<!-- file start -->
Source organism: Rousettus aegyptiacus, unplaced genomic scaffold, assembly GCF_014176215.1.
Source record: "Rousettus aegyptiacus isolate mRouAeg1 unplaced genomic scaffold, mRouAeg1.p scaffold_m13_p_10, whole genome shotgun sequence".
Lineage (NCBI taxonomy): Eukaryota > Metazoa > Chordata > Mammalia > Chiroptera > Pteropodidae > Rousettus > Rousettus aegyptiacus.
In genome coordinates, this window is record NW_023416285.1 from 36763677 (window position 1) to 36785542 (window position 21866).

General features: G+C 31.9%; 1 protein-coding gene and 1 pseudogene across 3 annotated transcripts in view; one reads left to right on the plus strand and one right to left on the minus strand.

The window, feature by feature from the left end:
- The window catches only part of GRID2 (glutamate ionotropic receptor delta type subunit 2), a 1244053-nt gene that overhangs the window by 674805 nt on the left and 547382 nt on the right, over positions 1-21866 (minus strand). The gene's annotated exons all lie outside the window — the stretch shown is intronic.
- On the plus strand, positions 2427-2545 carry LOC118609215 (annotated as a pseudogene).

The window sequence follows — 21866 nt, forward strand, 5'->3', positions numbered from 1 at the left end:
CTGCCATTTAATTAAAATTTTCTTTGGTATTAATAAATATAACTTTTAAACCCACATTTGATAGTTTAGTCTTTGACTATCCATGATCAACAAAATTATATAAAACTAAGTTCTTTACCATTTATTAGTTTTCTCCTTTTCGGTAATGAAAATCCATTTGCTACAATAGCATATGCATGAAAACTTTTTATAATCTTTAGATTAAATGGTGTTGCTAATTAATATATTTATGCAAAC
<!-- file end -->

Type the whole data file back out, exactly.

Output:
Source organism: Rousettus aegyptiacus, unplaced genomic scaffold, assembly GCF_014176215.1.
Source record: "Rousettus aegyptiacus isolate mRouAeg1 unplaced genomic scaffold, mRouAeg1.p scaffold_m13_p_10, whole genome shotgun sequence".
Lineage (NCBI taxonomy): Eukaryota > Metazoa > Chordata > Mammalia > Chiroptera > Pteropodidae > Rousettus > Rousettus aegyptiacus.
In genome coordinates, this window is record NW_023416285.1 from 36763677 (window position 1) to 36785542 (window position 21866).

General features: G+C 31.9%; 1 protein-coding gene and 1 pseudogene across 3 annotated transcripts in view; one reads left to right on the plus strand and one right to left on the minus strand.

The window, feature by feature from the left end:
- The window catches only part of GRID2 (glutamate ionotropic receptor delta type subunit 2), a 1244053-nt gene that overhangs the window by 674805 nt on the left and 547382 nt on the right, over positions 1-21866 (minus strand). The gene's annotated exons all lie outside the window — the stretch shown is intronic.
- On the plus strand, positions 2427-2545 carry LOC118609215 (annotated as a pseudogene).

The window sequence follows — 21866 nt, forward strand, 5'->3', positions numbered from 1 at the left end:
CTGCCATTTAATTAAAATTTTCTTTGGTATTAATAAATATAACTTTTAAACCCACATTTGATAGTTTAGTCTTTGACTATCCATGATCAACAAAATTATATAAAACTAAGTTCTTTACCATTTATTAGTTTTCTCCTTTTCGGTAATGAAAATCCATTTGCTACAATAGCATATGCATGAAAACTTTTTATAATCTTTAGATTAAATGGTGTTGCTAATTAATATATTTATGCAAAC